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“Hanny.” First spoken softly then more insistent. “Hanny!”
Her eyes slowly opened and she gasped as she recognized her younger sister. “Margaret!” Relief flooded haggard features as she clapped her hands in glee and gave into a wide and grateful smile. “You've come to spend Christmas Eve with me! How grand! It will be such fun. We'll have a party like always. Like we used to!”
“I really don't have time to stay,” Margaret began, unable to meet her sister’s eyes. “George is out in the car. We're on our way home from Cindy and Herb's. I tell you, that man our daughter married leaves a few things to be desired.”
“Would you like coffee? Hazelnut or plain?” As if she hadn’t heard this visit would be short, Hanny rose to head for the kitchen. Hands moving swiftly as the pain would allow, she laid out a package of cookies and set two plates on the table.
“Margaret, look at the tree.” The high pitch of excitement entered her voice as she lifted a thin arm toward the bare living room. “Isn’t it beautiful? Just like the ones Papa used to bring home.”
“That's nice, Hanny.” Margaret nodded automatically, though concern etched the corners of her eyes and drew down her mouth. “Now don't fuss on my account.” She watched her sister bustle around the large kitchen, but didn’t get up to stop her.
“It's no bother,” Hanny assured her. “Margaret,” she continued as she set a pot of coffee on the stove top to boil.
“I can't really stay, Hanny.” Margaret pulled her coat more tightly around her as she perched on the edge of a kitchen chair. “George is ready to go home. The children were particularly rambunctious tonight.”
Hanny set two spoons on the table then came to sit across from her, expectation lighting her gaze. “The children,” she said, a low reverence in her tone. “I haven’t seen them in a long time. I'll bet they've really grown.” She shook her head as if to ward off some distant sadness. “A very long time.”
Margaret averted her eyes. “Well, yes, they have all gotten bigger over the years. But, they're still just as difficult to handle as always.” She raised her voice as if that would give some authority to an argument she seemed to have with herself. “And loud. We'd have taken you with us, but I know how the children tend to upset you so. George can hardly stand it himself, and he’s their grandpa.”
Hanny grimaced in concentration as she listened very carefully to the lengthy explanation, remnants of a smile disappearing from her mouth. “You know best, Margaret,” she replied softly, reaching across the table to lay a hand on her sister’s arm. Then the smile returned and she leaned forward. “Do you remember years ago at Christmas, the time George and Franklin came calling? You were so taken with George, and so wanted me to meet his good friend Franklin. Mama and Papa had gone into town and we were home alone?”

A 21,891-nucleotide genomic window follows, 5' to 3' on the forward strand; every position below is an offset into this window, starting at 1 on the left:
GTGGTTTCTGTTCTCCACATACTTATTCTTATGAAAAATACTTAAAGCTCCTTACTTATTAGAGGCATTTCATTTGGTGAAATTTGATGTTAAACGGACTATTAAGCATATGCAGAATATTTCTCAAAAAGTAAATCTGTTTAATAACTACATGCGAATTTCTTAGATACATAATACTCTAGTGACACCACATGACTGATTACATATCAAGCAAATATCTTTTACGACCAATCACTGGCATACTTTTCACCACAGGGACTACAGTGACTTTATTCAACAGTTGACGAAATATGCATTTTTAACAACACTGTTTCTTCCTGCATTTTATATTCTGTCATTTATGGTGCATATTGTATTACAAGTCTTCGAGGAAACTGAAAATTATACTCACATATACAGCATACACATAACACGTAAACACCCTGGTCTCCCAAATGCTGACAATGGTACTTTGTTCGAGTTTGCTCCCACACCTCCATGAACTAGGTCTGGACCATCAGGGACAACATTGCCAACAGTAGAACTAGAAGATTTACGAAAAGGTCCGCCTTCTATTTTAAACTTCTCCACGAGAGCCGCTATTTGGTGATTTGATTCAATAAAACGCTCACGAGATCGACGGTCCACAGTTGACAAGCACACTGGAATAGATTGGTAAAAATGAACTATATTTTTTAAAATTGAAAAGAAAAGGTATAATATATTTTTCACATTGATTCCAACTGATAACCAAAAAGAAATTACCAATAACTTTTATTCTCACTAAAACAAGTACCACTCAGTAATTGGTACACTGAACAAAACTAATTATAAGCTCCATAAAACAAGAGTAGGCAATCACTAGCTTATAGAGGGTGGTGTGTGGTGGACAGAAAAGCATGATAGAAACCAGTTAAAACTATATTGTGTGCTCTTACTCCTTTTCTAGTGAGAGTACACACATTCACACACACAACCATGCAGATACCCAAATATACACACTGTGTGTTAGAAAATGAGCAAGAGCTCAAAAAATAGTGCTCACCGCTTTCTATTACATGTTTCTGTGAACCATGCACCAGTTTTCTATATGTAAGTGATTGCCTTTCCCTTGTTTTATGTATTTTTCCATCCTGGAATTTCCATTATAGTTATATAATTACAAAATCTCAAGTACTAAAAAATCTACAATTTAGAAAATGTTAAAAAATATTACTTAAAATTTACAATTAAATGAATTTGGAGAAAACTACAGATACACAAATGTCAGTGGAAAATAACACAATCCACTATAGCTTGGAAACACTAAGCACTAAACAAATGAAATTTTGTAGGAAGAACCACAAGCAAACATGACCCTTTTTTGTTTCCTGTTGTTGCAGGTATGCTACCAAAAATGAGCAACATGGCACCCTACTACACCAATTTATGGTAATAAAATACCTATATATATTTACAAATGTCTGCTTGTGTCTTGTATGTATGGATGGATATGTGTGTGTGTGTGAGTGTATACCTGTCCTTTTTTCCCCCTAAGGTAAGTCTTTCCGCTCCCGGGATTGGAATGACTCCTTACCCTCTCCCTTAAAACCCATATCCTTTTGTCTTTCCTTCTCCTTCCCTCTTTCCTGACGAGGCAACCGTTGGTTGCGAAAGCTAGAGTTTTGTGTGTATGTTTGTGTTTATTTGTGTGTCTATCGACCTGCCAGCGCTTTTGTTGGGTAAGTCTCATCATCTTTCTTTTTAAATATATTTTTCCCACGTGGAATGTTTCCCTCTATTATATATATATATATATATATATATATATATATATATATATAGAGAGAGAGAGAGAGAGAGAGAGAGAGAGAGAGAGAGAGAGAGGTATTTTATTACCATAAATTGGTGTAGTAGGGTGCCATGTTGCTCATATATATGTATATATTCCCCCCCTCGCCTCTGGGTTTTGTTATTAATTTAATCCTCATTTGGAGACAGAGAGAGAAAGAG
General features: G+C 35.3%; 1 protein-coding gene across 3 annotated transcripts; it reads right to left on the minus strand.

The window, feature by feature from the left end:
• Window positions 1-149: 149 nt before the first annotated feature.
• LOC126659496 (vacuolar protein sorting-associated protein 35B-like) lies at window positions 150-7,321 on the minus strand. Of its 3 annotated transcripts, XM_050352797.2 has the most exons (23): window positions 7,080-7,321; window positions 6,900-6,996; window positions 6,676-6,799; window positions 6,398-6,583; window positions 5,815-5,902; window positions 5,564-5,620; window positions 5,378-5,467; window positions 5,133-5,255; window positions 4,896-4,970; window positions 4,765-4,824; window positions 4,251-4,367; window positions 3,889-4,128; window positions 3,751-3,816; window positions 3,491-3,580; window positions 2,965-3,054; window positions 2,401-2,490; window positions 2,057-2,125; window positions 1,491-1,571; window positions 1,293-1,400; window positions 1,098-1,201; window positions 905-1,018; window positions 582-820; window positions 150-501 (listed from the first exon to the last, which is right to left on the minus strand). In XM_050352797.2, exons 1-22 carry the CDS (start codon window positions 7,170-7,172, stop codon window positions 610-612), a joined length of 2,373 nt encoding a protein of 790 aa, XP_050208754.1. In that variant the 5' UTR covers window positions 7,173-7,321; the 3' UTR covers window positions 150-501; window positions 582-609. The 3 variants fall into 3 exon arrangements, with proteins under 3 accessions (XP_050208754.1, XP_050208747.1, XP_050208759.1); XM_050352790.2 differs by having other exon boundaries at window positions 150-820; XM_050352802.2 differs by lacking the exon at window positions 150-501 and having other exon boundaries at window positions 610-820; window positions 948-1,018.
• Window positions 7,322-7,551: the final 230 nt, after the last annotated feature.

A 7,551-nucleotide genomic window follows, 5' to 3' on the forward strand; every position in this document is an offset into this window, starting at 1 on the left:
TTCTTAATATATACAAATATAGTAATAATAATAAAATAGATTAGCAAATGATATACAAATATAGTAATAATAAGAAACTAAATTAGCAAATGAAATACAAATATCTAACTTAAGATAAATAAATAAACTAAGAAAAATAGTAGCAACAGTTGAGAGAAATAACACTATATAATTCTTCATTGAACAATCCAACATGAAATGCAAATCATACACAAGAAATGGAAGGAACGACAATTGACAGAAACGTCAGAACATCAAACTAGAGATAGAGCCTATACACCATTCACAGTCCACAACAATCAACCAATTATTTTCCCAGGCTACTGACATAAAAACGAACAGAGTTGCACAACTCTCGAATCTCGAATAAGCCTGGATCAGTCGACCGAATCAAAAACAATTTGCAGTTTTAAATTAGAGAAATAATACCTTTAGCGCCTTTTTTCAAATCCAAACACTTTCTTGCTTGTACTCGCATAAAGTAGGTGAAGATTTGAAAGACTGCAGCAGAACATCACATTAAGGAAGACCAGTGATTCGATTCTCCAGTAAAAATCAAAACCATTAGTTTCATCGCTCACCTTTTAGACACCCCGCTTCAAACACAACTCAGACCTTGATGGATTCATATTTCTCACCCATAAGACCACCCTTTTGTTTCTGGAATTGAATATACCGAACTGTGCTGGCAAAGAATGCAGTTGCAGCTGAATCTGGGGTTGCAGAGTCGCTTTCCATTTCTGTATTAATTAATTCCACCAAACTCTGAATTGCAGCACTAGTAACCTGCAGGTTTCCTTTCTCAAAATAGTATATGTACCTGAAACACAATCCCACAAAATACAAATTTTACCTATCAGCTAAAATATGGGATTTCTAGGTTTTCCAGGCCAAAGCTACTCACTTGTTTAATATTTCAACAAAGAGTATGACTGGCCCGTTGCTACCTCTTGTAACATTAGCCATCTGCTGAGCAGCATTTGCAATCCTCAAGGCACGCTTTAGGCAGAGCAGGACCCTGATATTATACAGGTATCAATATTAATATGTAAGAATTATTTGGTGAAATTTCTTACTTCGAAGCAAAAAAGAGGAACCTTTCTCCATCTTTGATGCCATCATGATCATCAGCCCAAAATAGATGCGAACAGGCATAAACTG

“Land yes.” Margaret threw her head back then sat forward and nodded. “We had found all the presents Mama had hidden, and we were just peeking inside the wrappings when we heard the horses coming into the yard.”
Hanny picked up the story as she rose to walk over to the stove. “We put everything back and scrambled downstairs just as Papa brought the boys into the hall.” She set the coffee pot on a hot plate in the middle of the table and sat down again. “We acted as cool as you please, as if we'd been leisurely working on our samplers all afternoon.”
“Those were the days, weren't they, Hanny?” Margaret laughed.
“That was the day,” Hanny murmured, her voice trailing off as her mind made space for more memories of the very day she was first introduced to Franklin Cooper.
“You remember Franklin Cooper,” an animated Margaret had informed her older sister. “He was two years ahead of you in school.”
Though she would never, ever say such a thing out loud, and certainly not to Margaret or George, Hanny did well remember the young man her sister presented to her now. Though they’d never even said much to each other beyond hello, she’d harbored a crush on him from afar for more years than she cared to admit.
“How do you do, Miss Carlson? Hanny?” A warm hand had taken hold of the one she offered while kind eyes took possession of her heart. “It’s nice to finally, and officially, meet you.”
And, with those words and that touch, Hanny had fallen in love for sure. It had been that swift, and that easy, to begin her life-long romance with Franklin Cooper. Their nation had been at war then, the war to end all wars it was being called, and Army Staff Sargent Franklin Cooper was home on leave.
Never had a man been more handsome all spiffed up in his full dress uniform and hat. He carried himself with a distinctive pride and sense of purpose far beyond his twenty some years. Franklin told her he was proud to go to war, serve his country, and protect those who stayed home.
She’d been thrilled when he asked her over to his parents’ house for dinner the very next evening. His mother had cooked a full five course turkey dinner. Because, she said, Franklin had missed having Thanksgiving with his family the month before.
As it turned out, Franklin missed Christmas with his family that year too, having his leave cut short when he was called back early to his unit.
“But I need him too,” she’d softly wailed into her pillow, crying herself to sleep on Christmas Eve.
She was too heartbroken to even get up early as she always did, to share Christmas morning with her parents and younger sister. Franklin could get hurt fighting in the war, and might not come home to her again.
Even though he’d promised.
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